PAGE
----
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ZW-L AMP DRAW

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ZW-L AMP DRAW
Posted by Koala on Friday, January 11, 2013 3:09 PM

Just got a few of the new ZW-L transformers.  The secondary is rated at 18volts and 620 VA.  I am trying to figure out how many of these things  I can plug into a 110 volt 15 amp circuit.  I came up with 5.2 amps on the primary side of the transformer.  I guess 2 would be correct or 3 if I use a 20 amp circuit.  Any ideas.

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Posted by ADCX Rob on Friday, January 11, 2013 7:04 PM

The ZW-L will put about a one horsepower load on the AC mains, but only with at the full 620 watt output, which would be a rare occurrence.  In practical use, 2 on a 15 amp circuit would be fine.

Rob

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Posted by Laurastom on Friday, January 11, 2013 9:28 PM

When calculating primary current almost all US electrical systems are 120V. The efficiency of the ZW-L also needs to be considered. I do not know what it is at high current output but I would start with 90%. If  the ZW-L's are operating at full load two is the limit. 620W➗120V➗.9=5.75A pimary current draw. Having more tham one putting out maximum power simultaneuosly is highly unlikely. Using a 50% duty factor would allow four to be connected to one 15A  circuit. 

Tom

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Posted by phillyreading on Thursday, January 17, 2013 9:25 AM
While I don't know all the information on the new ZW-L, I would say not to use more than two on a 15 amp 120 volt circuit. If there is any over-current draw by the ZW-L's it might pop-off the circuit breakers using three ZW-L transformers. Also most residential circuits have other things on the circuit such as lights or TV sets, so you can not go with a true figuire unless you add in all the current draw items for that circuit.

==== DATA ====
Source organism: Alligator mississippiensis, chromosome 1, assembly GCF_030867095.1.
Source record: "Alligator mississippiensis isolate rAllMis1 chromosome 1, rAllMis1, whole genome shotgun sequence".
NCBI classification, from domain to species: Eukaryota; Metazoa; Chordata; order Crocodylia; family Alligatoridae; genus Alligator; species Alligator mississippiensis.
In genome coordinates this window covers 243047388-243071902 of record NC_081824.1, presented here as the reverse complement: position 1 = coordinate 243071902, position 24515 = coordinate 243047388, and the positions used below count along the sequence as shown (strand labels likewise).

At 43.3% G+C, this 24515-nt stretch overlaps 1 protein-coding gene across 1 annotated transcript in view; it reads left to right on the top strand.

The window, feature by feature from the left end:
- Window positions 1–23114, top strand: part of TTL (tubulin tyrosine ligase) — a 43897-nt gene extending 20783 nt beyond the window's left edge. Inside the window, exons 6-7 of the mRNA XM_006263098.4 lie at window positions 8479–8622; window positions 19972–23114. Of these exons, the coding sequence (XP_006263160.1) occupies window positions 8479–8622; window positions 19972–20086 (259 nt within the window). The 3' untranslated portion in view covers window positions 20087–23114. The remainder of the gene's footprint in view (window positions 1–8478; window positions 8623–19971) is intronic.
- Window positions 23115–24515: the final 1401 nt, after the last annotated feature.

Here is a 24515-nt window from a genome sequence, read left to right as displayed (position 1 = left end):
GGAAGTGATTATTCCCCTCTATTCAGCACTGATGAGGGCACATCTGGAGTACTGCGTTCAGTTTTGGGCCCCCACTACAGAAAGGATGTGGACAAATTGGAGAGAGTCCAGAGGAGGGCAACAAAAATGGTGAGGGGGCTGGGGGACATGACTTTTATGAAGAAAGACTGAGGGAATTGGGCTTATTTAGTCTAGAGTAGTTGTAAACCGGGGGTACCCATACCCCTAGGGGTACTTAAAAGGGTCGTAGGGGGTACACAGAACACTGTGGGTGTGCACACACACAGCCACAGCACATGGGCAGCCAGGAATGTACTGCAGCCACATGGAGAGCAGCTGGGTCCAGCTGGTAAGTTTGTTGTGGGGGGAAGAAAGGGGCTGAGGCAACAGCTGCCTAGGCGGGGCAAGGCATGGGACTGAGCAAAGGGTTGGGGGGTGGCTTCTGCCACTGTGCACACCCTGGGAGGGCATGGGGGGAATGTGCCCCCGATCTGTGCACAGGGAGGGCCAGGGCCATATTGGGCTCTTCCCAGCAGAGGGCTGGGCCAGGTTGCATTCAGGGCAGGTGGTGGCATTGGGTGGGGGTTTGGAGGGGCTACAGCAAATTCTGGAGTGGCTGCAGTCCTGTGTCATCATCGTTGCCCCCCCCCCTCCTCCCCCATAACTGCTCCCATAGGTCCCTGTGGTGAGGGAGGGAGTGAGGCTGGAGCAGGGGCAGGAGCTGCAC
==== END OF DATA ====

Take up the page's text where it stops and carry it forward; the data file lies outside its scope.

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Posted by lionelsoni on Thursday, January 17, 2013 9:43 AM

Does this ZW-L use phase control (like the CW-80)?  If so, the power factor may be rather low, meaning that the RMS current is greater than the power divided by the line voltage.  You need to divide the apparent power (usually expressed in volt-amperes) rather than the real power (usually expressed in watts) to get the RMS current, which is what heats the wires and trips the circuit breaker.

Bob Nelson

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Posted by Laurastom on Thursday, January 17, 2013 9:25 PM

Really interesting point, Bob. Lionel's video says this transformer is chopping the leading edge of the waveform. An oscilloscope would provide that answer. It ultimately depends on the transformer load. If it is fully loaded with incandescent lights then two is all a 15A circuit will supply. We're these mine I would just plug them all in the same circuit and see if the breaker tripped. If it did then it is time to install a new circuit from the panel. Probably not the best advice from a EE but sometimes the quick, simple approach works. 

Tom

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Posted by webenda on Friday, January 18, 2013 2:51 AM
CW-80-10 CW-80-50 CW-80-100 LIONEL 4150-90

 ..........Wayne..........

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Posted by Laurastom on Friday, January 18, 2013 10:20 AM

Thanks. First time I have seen the output waveforms. It demonstrates Lionel's statements that these power supplies will result in greater smoke output in Legacy engines than a PW transformer. Despite the output waveform shape at full power setting I would expect the primary side to not see any of this. The VA rating on the primary should be a good indicator of the current the house 15A breaker will see. 

Tom

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Posted by lionelsoni on Friday, January 18, 2013 1:22 PM

Except for a small component due to the magnetizing current (which in any case is likely not to be very sinusoidal in a small transformer), I would expect the primary-current waveform to match the waveform of the secondary current.  But these pictures are of output voltage, not current.  I agree that the volt-ampere specification, if any, is the number to use to calculate RMS primary current.

Bob Nelson

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